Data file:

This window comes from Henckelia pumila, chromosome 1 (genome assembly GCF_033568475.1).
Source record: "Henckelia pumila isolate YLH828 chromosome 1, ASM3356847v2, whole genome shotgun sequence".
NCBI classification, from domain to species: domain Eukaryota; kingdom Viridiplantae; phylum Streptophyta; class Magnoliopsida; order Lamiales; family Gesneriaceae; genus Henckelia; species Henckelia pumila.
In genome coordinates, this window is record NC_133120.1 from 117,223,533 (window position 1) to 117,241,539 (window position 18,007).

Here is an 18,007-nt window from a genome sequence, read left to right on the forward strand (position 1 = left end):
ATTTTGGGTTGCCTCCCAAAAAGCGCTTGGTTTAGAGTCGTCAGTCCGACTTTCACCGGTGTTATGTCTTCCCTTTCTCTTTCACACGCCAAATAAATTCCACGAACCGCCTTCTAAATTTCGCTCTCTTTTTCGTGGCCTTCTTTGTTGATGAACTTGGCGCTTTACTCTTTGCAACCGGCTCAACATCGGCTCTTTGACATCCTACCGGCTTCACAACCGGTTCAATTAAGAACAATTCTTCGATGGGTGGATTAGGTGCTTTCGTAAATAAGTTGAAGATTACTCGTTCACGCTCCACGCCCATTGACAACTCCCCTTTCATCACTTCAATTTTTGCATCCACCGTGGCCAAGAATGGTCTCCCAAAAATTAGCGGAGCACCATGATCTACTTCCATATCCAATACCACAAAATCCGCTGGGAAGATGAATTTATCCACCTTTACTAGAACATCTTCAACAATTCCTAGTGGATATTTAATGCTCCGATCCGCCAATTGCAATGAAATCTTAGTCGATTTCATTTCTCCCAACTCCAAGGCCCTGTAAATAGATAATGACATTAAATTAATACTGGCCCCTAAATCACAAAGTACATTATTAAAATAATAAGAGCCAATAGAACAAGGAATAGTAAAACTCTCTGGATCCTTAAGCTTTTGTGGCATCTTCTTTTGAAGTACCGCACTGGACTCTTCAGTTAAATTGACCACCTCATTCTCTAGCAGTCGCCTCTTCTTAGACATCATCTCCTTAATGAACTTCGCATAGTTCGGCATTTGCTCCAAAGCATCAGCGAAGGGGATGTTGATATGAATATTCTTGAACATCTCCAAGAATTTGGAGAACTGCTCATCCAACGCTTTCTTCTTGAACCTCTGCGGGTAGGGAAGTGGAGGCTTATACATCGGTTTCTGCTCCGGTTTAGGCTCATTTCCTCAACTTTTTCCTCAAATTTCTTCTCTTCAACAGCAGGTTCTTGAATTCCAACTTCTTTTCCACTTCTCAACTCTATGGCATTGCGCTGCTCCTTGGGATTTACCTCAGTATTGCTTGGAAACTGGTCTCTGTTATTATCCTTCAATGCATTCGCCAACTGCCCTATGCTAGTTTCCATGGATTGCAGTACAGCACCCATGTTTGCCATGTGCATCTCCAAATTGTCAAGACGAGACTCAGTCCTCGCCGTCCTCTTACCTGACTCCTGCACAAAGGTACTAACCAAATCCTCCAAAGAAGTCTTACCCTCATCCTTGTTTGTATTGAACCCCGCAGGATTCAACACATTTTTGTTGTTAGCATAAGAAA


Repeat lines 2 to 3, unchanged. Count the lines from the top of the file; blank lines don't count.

Source record: "Henckelia pumila isolate YLH828 chromosome 1, ASM3356847v2, whole genome shotgun sequence".
NCBI classification, from domain to species: domain Eukaryota; kingdom Viridiplantae; phylum Streptophyta; class Magnoliopsida; order Lamiales; family Gesneriaceae; genus Henckelia; species Henckelia pumila.